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Fort McMurray moms celebrate 'bittersweet' Mother's Day

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A Fort McMurray evacuee looks through clothing donations at an evacuation center in Lac La Biche, Alberta, Canada, on May 7, 2016.

[FORT MCMURRAY, CANADA] A big burly man jumps up from his seat at a Canadian fire evacuation center Sunday muttering a profanity, and rushes to a firefighter who is distributing flowers for Mother's Day.

He asks in a whisper if he might have a few daisies to give to his wife.

Several children also mob the firefighter, Laura Pereira, and ask the same.

She and her team took a short break from battling massive wildfires that forced the evacuation of 100,000 people from the oil city of Fort McMurray to hand out flowers they hastily picked up from a local florist.

"It's Mother's Day and they need to be honored no matter what," Ms Pereira told AFP.

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"I know today is a bittersweet Mother's Day for many Alberta moms, as you're away from your homes," Alberta Premier Rachel Notley said in a Twitter message.

"All of you are incredibly strong and I hope you're able to find a small moment for yourself today. My thoughts are with you," she said.

Events were planned at evacuation centers across the province to celebrate Mother's Day.

In Lac La Biche, about 300 kilometers (185 miles) south of Fort McMurray, small gestures such as the handing out of flowers and the serving of colorfully glazed cupcakes put ear-to-ear smiles on otherwise weary faces.

In the town's high school gymnasium-turned cafeteria for evacuees, Simonette Agarin helps her eight-year-old son Sean open the cap on a water bottle while his younger sibling devours a plate of pancakes, never looking up.

"This Mother's Day has been very different, very difficult because we're not home," Ms Agarin said.

Sean said he had planned to give her a card but had to leave it at school during the rushed evacuation of Fort McMurray.

A volunteer overhears and tells him they'll dig up some craft materials so he and other children can make new cards. But Sean's attention has already shifted to another boy rolling a toy truck on the floor nearby.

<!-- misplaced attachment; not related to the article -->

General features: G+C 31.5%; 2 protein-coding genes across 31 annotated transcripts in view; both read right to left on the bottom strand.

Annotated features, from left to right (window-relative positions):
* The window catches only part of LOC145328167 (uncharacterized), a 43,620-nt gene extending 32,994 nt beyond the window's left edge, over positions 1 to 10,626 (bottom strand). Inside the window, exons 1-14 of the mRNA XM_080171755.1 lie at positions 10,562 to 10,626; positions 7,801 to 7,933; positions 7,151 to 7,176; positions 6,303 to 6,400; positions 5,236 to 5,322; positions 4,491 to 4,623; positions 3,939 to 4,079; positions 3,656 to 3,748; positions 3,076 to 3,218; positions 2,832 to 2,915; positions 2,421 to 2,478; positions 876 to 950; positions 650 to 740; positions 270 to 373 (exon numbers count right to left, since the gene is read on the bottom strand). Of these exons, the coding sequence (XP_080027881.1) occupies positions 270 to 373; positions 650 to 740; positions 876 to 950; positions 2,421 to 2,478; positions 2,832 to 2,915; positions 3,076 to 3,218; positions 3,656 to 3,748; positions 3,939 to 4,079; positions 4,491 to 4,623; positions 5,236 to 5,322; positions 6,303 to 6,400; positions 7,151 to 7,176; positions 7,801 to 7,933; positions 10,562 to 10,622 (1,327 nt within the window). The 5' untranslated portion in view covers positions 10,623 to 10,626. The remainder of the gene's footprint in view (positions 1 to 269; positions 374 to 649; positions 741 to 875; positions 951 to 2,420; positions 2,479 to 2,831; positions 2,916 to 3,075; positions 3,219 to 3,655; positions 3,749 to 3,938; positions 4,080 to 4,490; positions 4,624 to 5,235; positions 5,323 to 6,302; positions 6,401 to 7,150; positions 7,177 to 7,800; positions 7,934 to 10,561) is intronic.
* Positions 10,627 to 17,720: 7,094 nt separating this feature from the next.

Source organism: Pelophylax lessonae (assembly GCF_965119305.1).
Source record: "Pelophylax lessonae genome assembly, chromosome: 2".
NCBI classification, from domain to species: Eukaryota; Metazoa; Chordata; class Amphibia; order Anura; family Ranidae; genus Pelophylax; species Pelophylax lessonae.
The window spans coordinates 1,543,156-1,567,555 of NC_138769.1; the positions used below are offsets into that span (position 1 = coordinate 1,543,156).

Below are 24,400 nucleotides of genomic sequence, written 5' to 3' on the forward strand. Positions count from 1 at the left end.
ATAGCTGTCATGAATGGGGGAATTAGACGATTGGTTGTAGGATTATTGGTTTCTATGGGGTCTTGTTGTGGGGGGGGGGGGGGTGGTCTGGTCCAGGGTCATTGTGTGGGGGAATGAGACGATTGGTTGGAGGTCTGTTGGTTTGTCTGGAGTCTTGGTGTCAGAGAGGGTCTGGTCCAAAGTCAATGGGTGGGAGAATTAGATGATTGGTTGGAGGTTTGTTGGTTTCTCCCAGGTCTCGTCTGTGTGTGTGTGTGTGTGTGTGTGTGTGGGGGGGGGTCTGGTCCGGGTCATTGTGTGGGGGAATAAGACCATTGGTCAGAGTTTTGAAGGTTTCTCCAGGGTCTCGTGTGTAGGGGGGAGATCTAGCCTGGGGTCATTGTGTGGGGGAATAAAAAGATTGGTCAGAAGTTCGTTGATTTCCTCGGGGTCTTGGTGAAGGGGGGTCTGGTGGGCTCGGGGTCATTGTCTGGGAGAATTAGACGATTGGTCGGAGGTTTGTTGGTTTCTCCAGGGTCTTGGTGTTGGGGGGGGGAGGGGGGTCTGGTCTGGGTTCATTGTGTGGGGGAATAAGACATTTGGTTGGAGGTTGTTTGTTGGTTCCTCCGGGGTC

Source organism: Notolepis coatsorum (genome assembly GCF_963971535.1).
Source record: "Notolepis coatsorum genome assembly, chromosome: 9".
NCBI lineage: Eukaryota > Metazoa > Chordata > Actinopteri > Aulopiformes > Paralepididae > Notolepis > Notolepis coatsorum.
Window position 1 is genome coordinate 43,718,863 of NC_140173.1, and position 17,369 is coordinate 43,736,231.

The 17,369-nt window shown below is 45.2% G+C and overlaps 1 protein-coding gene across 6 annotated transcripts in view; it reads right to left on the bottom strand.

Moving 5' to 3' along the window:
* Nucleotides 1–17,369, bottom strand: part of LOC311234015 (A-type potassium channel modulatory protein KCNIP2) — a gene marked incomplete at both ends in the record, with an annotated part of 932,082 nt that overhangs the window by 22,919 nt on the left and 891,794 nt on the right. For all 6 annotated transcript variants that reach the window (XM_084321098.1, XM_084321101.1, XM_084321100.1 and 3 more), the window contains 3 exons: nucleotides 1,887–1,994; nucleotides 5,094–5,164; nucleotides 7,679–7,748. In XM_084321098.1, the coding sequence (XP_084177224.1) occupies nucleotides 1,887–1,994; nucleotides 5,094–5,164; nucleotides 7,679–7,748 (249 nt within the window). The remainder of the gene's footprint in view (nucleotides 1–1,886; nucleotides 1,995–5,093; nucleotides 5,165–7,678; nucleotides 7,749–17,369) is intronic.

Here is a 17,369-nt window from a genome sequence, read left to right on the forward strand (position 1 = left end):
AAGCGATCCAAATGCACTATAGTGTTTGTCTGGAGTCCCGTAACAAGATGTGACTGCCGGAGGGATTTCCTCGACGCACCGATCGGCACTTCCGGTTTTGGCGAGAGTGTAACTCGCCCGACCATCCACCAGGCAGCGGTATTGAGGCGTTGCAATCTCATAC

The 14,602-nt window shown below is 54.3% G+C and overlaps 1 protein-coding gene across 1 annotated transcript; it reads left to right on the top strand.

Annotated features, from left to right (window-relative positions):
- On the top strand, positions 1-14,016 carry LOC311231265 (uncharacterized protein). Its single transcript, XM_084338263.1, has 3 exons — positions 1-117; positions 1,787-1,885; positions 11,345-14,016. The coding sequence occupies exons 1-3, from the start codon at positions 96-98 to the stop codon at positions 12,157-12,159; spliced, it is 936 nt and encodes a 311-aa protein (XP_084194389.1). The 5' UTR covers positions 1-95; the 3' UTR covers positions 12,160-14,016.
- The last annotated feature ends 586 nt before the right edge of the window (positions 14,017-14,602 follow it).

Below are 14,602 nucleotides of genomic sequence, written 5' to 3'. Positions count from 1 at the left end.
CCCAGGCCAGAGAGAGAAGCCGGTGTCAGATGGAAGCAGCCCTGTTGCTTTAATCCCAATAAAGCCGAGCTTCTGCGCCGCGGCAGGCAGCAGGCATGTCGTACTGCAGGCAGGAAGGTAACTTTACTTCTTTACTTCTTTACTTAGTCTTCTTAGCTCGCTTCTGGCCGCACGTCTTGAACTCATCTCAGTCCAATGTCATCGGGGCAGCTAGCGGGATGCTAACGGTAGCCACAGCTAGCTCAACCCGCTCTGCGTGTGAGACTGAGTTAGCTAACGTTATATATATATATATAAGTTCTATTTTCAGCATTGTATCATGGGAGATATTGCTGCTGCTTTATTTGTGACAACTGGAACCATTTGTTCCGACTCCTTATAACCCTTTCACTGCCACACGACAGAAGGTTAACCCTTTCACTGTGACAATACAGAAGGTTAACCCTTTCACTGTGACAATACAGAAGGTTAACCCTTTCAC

At another table across the room, Darren and Colleen Todd try in earnest to get two-year-old Chase to eat his "yummy" bacon, while 11-month-old Taylor sucks on a piece of fruit.

"Life hasn't changed much from the regular day-to-day challenges of raising children back in Fort McMurray," Darren tells AFP with a chuckle, as Chase slips off his chair and crawls under the table.

"Chase just finished potty training, but now he's got diarrhoea," he says with a long sigh.

"To him, this is just an adventure," Darren adds. The Todd family brought their camping trailer in the evacuation, which provides them a modicum of comfort and privacy.

Others have had to share relatively cramped quarters at the province's makeshift evacuation centers.

Christy Klima arrived in Lac La Biche late Saturday with a group that was escorted by police from north of Fort McMurray where they had been trapped since the fires erupted nearly a week ago.

Several moms in her group described a harrowing drive through the charred city, grateful that their children slept through the ordeal.

Others worried aloud that their children will have nightmares.

"I haven't been thinking about Mother's Day," Ms Klima said, her shoulders crushed by the weight of losing her house in the fires and an uncertain future.

"I haven't heard from my two sons yet," she said. They are aged 20 and 21.

Her father was hospitalized with sudden, sharp chest pains Wednesday in the neighboring province of Saskatchewan where he lives.

"I thought I'd been doing pretty good until my meltdown yesterday," Ms Klima confided, tightly gripping a yellow flower.

"Everything just all hit me at once."

Despite her own serious woes, her mind wanders to the plight of others.

"There're still a lot of children up north, the economy has been so bad over the past year (due to lower oil prices), and now the fires. I'm worried for young families."


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